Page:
Age (years)

Sex (M/F)

T1D duration (years)

Autoantibodies

Insulitis in pancreas (Y/N)

FD1

UK

RO T1D

12

F

0.2

ND

Y

FD2

UK

RO T1D

11

F

Recent

ND

Y

FD3

UK

RO T1D

15

M

0.5

ND

Y

FD4

UK

RO T1D

5

M

Recent

ND

Y

FD5

UK

RO T1D

14

F

Recent

ND

Y

FD6

UK

RO T1D

22

F

Recent

ND

N

FD7

UK

RO T1D

7

F

<1 week

ND

Y

FD8

UK

RO T1D

27

F

Recent

ND

Y

FD9

UK

LD T1D

20

M

6

ND

N

FC1

UK

Control

2

F

N/A

ND

N

FC2

UK

Control

18

F

N/A

ND

N

6052

nPOD

RO T1D

12

M

1

IA-2A, mIAA

Y

6070

nPOD

LD T1D

25.8

F

7

IA-2A, mIAA

Y

6076

nPOD

LD T1D

24

M

14

GADA, mIAA

Y

6087

nPOD

LD T1D

17.5

M

4

mIAA, ZnT8A

Y

6088

nPOD

LD T1D

31.2

M

5

GADA, IA-2A, mIAA

Y

6121

nPOD

LD T1D

33.9

F

4

Negative

N

6195

nPOD

LD T1D

19.2

M

5

GADA, IA-2A, mIAA, ZnT8A

Y

6211

nPOD

LD T1D

24

F

4

GADA, IA-2A, mIAA

N

6212

nPOD

LD T1D

20

M

5

mIAA

Y

6224

nPOD

RO T1D

21

F

1.5

Negative

Y

6228

nPOD

RO T1D

13

M

0

GADA, IA-2A, ZnT8A

Y

6243

nPOD

LD T1D

13

M

5

mIAA

Y

6245

nPOD

LD T1D

22

M

7

GADA, IA-2A

Y

6247

nPOD

RO T1D

24

M

0.6

mIAA

Y

6264

nPOD

LD T1D

12

F

9

Negative

Y

6265

nPOD

LD T1D

11

M

8

GADA mIAA

Y

6080

nPOD

AutoAb+

69.2

F

N/A

GADA, mIAA

N

6158

nPOD

AutoAb+

40.3

M

N/A

GADA, mIAA

N

6167

nPOD

AutoAb+

37

M

N/A

IA-2A, ZnT8A

N

6197

nPOD

AutoAb+

22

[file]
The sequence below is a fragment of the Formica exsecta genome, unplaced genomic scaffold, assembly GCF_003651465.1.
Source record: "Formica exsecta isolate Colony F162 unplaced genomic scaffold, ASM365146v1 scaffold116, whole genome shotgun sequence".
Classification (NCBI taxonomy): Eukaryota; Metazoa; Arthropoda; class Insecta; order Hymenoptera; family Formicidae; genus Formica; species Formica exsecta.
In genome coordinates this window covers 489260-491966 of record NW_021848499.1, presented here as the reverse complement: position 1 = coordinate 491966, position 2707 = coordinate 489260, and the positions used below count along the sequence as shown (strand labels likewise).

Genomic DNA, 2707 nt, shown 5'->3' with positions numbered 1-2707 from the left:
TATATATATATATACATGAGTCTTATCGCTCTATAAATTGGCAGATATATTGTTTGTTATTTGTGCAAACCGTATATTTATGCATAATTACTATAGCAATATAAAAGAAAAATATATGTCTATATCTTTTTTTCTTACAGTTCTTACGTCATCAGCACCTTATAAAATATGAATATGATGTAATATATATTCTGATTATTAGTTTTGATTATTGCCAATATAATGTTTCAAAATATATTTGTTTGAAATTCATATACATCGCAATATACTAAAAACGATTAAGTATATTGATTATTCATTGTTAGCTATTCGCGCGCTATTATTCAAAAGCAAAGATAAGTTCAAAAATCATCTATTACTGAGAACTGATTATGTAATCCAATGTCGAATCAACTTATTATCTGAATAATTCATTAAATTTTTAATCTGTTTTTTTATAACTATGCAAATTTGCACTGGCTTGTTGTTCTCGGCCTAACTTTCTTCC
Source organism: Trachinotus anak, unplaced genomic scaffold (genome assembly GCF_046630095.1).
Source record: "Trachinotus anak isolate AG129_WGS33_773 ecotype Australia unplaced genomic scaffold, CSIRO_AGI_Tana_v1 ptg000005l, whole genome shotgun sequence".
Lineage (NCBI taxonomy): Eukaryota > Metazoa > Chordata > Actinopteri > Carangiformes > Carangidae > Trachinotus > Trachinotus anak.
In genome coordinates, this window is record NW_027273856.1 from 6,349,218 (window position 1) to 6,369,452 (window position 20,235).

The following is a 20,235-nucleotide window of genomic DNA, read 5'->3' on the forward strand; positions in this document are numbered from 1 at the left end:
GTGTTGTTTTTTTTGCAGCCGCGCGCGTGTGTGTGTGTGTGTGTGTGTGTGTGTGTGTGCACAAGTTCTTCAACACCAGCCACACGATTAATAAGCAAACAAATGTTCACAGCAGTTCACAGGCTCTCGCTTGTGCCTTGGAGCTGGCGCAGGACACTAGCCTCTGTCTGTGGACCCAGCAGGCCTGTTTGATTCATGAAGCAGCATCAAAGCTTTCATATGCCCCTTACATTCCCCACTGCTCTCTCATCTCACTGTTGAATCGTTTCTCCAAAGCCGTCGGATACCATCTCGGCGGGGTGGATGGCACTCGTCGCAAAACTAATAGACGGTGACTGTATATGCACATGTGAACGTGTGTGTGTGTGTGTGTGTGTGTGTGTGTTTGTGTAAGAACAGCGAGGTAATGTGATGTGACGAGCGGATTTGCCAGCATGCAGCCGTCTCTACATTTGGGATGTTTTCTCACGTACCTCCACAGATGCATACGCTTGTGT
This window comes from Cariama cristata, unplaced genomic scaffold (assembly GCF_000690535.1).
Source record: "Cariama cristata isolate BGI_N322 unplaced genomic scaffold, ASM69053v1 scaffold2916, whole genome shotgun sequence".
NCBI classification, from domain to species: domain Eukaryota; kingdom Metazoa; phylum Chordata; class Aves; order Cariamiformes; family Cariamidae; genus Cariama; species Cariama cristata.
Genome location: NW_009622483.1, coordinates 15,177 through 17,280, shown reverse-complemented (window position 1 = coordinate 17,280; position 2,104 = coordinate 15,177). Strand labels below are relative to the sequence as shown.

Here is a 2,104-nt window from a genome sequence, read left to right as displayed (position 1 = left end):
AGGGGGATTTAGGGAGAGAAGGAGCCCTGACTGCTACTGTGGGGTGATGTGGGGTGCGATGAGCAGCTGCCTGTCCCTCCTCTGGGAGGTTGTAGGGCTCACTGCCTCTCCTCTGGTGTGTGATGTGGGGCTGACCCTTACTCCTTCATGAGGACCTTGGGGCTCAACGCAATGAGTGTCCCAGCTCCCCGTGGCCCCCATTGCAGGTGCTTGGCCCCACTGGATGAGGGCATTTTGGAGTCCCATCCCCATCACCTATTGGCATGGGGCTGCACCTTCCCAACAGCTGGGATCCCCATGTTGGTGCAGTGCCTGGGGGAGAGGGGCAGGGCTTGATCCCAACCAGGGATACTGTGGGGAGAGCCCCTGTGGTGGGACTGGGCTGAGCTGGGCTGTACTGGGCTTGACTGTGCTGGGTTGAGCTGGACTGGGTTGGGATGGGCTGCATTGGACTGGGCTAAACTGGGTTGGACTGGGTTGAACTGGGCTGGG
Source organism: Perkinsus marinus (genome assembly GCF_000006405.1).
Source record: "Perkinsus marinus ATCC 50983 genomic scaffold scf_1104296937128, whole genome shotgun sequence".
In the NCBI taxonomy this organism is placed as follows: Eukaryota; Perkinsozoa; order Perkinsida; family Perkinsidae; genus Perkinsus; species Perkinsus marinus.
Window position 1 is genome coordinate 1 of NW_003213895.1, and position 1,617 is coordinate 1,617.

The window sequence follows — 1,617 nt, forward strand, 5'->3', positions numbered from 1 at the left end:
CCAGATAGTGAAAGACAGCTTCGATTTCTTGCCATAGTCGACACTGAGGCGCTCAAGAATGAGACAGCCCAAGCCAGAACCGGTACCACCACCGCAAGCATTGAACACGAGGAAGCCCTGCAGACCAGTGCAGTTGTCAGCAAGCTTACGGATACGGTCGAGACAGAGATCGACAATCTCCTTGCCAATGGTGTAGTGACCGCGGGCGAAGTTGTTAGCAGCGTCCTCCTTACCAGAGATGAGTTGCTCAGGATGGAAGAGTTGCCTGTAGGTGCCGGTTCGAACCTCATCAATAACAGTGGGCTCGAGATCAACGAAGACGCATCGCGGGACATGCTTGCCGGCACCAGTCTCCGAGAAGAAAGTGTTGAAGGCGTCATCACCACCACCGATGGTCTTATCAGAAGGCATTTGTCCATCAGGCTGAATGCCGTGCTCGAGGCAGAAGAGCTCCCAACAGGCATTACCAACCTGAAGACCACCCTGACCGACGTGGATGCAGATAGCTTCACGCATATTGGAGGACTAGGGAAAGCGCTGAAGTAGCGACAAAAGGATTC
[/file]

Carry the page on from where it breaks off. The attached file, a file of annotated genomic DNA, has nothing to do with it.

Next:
M

N/A

GADA, IA-2A

Y

6267

nPOD

AutoAb+

23

F

N/A

GADA, IA-2A

Y

6024

nPOD

Control

21

M

N/A

Negative

N

6094

nPOD

Control

2.9

M

N/A

Negative

N

6098

nPOD

Control

17.8

M

N/A

Negative

N

6137

nPOD

Control

8.9

F

N/A

Negative

N

6179

nPOD

Control

21.8

F

N/A

Negative

N

6182

nPOD

Control

2

M

N/A

Negative

N

6229

nPOD

Control

31

F

N/A

Negative

N

6233

nPOD

Control

14

M

N/A

Negative

N

6235

nPOD

Control

31

M

N/A

Negative

N

6234

nPOD

Control

20

F

N/A

Negative

N

6238

nPOD

Control

20

M

N/A

Negative

N

MD1

UMinn

LD T1D

23

F

19

ND

ND

MD2

UMinn

LD T1D

24

F

15

ND

ND

MD3

UMinn

RO T1D

27

M

1.5

ND

Y

MC1

UMinn

Control

ND

F

N/A

ND

ND

MC2

UMinn

Control

ND

F

N/A

ND

ND

AutoAb+, autoantibody-positive, non-diabetic; F, female; M, male; mIAA, micro-insulin autoantibody; N, no; N/A, not applicable; ND, not determined; Neg, negative; LD T1D, longer-duration type 1 diabetes; RO T1D, recent-onset type 1 diabetes; Y, yes

Fig. 1

Flow diagrams detailing the number of donors with and without insulitis from the three cohorts utilised for the study. T1D, type 1 diabetes; W/insulitis, presence of insulitis

Dual antibody immunofluorescence staining